Monday, October 26, 2015

Only Lovers Left Alive


             One of the best films of 2014 was a sexy romance about two weary and aloof vampires; further proof that a great story can be made out of anything resembling Twilight. Then again, not even Bram Stoker could predict a sexier vampire couple than ones played by Tom Hiddelston and Tilda Swinton. Directed by Jim Jarmusch, Only Lovers Left Alive is a post-modern vampire movie that plays around with clich├ęs, yet realizes a purely sensual and melancholic experience that makes vampires such great creatures.
            The film has a fairly simple story. Adam and Eve are two ancient happily married vampires, yet while Eve is in Tangiers, she learns that Adam has become very depressed in his house in Detroit. So she flies to Detroit to help Adam to get out of his funk. However, much of what makes Only Lovers Left Alive so great is how the film patiently moves through the world the created by the characters. As their cheeky biblical names imply, Adam and Eve are very ancient, so old that they have developed hobbies in music and literature and have secretly influenced the culture of the world. This is their mixed blessing because the world is feels decades behind them. The setting of Only Lovers Left Alive is a one that is dark yet rich and it makes audience savor it all.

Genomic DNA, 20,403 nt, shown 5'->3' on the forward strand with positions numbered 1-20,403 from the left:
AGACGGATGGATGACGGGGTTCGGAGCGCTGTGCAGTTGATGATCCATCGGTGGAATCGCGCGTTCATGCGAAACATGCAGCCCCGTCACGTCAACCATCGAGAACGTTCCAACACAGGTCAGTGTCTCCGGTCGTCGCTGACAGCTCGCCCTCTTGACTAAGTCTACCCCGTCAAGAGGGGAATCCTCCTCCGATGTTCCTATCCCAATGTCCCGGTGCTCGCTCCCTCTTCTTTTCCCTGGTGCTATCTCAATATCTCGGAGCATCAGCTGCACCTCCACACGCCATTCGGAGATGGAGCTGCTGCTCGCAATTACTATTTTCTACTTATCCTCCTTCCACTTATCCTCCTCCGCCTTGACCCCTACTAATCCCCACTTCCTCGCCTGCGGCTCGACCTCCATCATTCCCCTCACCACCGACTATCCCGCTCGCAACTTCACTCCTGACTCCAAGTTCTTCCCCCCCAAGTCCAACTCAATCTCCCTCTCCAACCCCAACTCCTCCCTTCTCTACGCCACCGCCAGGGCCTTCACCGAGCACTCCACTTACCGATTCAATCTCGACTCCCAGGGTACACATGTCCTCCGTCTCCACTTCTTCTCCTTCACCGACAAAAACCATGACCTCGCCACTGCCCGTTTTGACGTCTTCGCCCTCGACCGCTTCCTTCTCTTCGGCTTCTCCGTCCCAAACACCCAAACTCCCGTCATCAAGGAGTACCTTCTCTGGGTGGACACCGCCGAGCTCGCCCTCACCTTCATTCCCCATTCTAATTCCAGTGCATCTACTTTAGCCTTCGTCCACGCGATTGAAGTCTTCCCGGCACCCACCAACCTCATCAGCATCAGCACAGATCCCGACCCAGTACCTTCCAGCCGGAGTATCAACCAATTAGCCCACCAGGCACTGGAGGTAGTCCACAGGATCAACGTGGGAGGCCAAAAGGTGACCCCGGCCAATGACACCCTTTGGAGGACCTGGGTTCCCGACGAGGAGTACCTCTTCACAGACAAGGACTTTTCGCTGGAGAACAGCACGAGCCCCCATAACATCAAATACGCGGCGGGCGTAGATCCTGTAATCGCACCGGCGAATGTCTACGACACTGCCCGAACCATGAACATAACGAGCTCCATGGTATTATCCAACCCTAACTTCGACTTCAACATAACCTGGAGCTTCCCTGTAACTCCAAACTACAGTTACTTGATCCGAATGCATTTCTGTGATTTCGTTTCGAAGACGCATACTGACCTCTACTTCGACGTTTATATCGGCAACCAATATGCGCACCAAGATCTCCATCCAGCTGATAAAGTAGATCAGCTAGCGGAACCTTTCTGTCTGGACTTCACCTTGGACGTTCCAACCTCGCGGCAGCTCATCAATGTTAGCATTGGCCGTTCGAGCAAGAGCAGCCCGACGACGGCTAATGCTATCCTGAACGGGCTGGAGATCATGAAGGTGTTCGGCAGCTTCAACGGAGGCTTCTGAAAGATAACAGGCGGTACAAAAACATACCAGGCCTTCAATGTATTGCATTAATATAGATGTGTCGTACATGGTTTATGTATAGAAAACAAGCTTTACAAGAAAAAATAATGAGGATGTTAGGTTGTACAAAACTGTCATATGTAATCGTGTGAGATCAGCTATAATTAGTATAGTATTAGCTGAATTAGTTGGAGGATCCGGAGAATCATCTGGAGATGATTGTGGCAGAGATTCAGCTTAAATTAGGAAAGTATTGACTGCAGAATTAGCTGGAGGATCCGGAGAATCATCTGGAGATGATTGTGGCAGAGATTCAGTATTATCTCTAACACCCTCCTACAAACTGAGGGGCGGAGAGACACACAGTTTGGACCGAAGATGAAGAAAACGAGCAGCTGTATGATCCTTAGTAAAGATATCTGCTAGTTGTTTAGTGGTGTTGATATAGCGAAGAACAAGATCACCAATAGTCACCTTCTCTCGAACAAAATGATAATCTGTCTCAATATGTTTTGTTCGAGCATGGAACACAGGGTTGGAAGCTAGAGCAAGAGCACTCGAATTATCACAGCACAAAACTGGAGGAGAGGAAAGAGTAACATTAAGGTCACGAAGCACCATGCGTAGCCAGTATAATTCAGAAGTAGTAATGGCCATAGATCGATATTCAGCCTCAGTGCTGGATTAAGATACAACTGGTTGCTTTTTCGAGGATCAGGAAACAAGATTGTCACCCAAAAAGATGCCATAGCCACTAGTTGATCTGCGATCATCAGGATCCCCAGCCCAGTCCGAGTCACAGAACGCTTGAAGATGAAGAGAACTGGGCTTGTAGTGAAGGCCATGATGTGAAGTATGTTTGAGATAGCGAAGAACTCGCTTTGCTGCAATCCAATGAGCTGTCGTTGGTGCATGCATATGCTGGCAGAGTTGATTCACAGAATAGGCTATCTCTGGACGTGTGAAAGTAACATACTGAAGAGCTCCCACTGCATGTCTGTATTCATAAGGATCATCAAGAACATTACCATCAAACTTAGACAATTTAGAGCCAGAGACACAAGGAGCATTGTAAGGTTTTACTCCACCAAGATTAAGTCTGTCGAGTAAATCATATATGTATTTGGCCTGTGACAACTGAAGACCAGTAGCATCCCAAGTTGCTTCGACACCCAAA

It is a fairly comical in that this film’s interpretation of vampires is essentially nocturnal hipsters; as cold as they are though, these are characters that are charming and far from dull. This is in part due to the lead performances of Tom Hiddleston and Tilda Swinton whose chemistry oozes with lust. There is an intimacy to these characters that is sensual, but also dependable. Even when they are separated by thousands of miles they can still rely on each other as partners. Their love creates a sort of synergy that is subtle yet is unmistakably there, like the best couples on and off the screen. Plus their conversations—ranging from past lives, the fall of Detroit, and blood popsicles—are so funny and endearing one may forget they can kill people in an instant just to survive.
            On the whole Only Lovers Left Alive proves to be more than just an art-house alternative to the Twilight thanks to a brilliant cast and a wonderfully dense story. This is a cool and sexy film that is more willing stretch into the funny and strange territory of nocturnal life. Even if vampires are no longer scary, this film proves that they still know how to party or chill out.  It is both a legit date movie and fresh diversion for those grimy dark days of October.  

            (Only Lovers Left Alive is available on DVD/Blu-ray)

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